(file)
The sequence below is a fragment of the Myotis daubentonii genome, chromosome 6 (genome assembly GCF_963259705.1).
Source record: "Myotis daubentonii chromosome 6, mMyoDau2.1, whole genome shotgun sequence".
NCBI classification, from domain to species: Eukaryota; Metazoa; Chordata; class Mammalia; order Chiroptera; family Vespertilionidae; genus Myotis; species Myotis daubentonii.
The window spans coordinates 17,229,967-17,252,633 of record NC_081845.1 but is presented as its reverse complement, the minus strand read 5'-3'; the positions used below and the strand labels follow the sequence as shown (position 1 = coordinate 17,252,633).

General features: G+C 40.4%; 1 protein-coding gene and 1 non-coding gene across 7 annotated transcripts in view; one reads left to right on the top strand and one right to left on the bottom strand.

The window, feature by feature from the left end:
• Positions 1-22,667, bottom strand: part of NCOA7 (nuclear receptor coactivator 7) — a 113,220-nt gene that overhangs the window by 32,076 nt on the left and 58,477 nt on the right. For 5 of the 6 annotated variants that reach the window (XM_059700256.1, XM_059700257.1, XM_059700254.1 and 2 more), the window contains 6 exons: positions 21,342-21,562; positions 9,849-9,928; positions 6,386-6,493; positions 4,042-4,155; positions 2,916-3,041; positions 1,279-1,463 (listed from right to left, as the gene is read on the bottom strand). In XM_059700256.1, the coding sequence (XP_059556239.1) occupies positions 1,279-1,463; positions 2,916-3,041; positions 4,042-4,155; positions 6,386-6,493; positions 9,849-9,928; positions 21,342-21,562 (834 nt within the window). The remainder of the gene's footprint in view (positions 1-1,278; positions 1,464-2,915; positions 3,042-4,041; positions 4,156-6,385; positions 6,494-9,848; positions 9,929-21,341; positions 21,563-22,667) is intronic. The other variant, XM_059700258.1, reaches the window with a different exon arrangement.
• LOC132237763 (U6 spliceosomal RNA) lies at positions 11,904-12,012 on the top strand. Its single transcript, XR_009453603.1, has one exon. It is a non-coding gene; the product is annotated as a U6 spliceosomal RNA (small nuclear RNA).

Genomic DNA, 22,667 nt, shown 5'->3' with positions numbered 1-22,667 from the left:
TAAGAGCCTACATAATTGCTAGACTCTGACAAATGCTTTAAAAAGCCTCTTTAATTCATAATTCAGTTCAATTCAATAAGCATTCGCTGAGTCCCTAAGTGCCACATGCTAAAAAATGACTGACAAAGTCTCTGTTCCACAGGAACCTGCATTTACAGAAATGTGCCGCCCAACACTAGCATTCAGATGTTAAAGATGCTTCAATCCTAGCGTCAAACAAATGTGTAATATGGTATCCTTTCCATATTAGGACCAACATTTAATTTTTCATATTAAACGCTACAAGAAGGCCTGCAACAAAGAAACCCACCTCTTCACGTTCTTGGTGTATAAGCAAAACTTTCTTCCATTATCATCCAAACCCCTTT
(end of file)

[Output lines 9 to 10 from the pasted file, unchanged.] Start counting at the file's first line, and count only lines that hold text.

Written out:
Genomic DNA, 22,667 nt, shown 5'->3' with positions numbered 1-22,667 from the left:
TAAGAGCCTACATAATTGCTAGACTCTGACAAATGCTTTAAAAAGCCTCTTTAATTCATAATTCAGTTCAATTCAATAAGCATTCGCTGAGTCCCTAAGTGCCACATGCTAAAAAATGACTGACAAAGTCTCTGTTCCACAGGAACCTGCATTTACAGAAATGTGCCGCCCAACACTAGCATTCAGATGTTAAAGATGCTTCAATCCTAGCGTCAAACAAATGTGTAATATGGTATCCTTTCCATATTAGGACCAACATTTAATTTTTCATATTAAACGCTACAAGAAGGCCTGCAACAAAGAAACCCACCTCTTCACGTTCTTGGTGTATAAGCAAAACTTTCTTCCATTATCATCCAAACCCCTTT